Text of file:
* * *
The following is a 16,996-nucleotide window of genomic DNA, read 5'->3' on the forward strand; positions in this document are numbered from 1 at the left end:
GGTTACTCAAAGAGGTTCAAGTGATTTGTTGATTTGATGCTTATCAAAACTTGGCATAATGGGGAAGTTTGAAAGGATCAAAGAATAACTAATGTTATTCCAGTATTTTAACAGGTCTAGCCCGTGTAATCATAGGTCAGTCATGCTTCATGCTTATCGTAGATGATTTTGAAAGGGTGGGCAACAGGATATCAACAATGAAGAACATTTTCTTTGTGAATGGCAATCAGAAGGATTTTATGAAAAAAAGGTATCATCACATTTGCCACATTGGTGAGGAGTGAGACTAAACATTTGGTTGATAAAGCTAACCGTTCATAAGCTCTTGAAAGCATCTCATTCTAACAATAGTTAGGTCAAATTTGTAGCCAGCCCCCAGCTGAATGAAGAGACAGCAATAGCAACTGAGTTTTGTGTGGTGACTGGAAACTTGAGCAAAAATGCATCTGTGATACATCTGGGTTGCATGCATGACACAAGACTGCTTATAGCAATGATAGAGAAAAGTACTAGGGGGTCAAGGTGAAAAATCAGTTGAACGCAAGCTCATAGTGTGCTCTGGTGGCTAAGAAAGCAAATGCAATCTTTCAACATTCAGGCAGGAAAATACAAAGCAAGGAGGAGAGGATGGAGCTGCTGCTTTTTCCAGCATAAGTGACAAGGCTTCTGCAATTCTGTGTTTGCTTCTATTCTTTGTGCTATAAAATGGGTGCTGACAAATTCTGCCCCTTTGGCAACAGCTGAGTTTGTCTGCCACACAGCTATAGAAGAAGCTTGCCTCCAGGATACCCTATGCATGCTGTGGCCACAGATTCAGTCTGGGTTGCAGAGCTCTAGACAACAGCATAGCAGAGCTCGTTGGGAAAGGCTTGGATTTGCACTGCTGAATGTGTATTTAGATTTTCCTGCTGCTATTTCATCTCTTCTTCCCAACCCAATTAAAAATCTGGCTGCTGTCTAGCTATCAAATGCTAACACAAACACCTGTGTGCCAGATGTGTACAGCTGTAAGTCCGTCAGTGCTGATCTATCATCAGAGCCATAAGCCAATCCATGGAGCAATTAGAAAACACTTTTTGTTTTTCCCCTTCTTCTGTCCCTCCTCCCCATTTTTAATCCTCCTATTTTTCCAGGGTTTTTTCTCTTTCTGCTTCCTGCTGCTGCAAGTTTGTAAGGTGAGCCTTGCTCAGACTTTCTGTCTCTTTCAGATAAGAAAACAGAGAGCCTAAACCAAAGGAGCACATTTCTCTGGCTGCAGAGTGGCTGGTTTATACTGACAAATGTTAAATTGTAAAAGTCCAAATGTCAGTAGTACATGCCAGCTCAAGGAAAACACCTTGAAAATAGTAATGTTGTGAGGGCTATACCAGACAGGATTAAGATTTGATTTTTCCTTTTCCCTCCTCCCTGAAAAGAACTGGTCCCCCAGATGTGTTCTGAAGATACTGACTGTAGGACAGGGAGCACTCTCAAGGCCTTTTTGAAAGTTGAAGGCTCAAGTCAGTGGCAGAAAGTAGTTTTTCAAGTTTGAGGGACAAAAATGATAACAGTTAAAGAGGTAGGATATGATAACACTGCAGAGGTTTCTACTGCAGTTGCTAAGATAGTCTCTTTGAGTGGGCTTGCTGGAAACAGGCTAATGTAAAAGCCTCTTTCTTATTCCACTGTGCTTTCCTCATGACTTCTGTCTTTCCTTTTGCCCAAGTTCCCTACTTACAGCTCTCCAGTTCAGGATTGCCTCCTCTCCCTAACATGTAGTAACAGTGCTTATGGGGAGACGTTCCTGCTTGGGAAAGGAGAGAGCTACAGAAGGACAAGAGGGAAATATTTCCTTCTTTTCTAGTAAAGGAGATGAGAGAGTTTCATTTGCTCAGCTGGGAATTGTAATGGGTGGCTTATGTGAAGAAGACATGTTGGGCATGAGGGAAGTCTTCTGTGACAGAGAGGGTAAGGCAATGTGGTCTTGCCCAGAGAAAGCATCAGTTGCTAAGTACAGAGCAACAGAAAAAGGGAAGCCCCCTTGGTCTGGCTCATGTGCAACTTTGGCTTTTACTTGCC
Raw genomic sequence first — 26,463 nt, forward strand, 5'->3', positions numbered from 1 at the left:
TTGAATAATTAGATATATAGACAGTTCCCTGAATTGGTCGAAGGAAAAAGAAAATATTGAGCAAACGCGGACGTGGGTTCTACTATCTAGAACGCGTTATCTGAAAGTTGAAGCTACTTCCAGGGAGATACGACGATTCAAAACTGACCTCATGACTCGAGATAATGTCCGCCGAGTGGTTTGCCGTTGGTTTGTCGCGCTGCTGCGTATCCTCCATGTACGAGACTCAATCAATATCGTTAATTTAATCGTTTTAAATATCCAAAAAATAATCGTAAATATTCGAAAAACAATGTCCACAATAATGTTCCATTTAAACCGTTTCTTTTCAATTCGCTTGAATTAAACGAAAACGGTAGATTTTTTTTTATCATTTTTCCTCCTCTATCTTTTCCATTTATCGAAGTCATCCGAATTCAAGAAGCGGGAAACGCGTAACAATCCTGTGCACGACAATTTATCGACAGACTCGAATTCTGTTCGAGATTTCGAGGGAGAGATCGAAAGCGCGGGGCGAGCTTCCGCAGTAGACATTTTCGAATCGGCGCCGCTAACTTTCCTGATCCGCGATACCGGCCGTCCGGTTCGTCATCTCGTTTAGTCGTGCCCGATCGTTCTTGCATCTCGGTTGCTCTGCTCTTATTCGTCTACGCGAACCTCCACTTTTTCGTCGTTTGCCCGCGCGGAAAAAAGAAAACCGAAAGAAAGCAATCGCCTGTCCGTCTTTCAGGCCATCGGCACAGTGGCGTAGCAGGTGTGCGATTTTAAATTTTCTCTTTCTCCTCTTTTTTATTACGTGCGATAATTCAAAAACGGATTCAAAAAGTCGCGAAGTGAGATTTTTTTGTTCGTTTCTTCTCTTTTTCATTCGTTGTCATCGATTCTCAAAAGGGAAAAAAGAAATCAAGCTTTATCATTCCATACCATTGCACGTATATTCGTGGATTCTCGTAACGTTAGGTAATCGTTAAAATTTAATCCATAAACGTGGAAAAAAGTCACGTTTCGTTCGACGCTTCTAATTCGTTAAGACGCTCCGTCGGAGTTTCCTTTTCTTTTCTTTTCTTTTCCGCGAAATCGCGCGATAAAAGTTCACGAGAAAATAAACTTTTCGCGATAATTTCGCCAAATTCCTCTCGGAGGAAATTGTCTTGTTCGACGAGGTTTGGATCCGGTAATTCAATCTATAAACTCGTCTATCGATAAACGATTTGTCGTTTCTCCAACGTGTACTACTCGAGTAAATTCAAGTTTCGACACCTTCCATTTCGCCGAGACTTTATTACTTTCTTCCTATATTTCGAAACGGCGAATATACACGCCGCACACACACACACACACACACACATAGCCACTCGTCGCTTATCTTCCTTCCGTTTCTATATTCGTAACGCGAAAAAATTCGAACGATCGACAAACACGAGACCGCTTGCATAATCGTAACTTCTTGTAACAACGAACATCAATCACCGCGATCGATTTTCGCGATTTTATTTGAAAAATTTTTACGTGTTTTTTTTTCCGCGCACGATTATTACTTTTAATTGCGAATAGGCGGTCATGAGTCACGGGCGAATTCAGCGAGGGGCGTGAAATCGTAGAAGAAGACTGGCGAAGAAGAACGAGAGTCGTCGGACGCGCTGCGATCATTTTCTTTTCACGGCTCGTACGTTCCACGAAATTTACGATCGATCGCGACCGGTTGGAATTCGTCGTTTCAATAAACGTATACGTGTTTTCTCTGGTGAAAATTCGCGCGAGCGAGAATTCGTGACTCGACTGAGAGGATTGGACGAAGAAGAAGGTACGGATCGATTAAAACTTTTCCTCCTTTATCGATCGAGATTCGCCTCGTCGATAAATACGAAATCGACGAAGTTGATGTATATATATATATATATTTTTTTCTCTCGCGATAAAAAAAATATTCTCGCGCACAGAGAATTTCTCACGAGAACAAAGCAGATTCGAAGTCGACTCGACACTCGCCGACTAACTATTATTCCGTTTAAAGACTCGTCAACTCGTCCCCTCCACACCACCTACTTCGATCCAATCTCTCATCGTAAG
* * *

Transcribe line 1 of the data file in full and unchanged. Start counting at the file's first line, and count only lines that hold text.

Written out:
The following is a 16,996-nucleotide window of genomic DNA, read 5'->3' on the forward strand; positions in this document are numbered from 1 at the left end: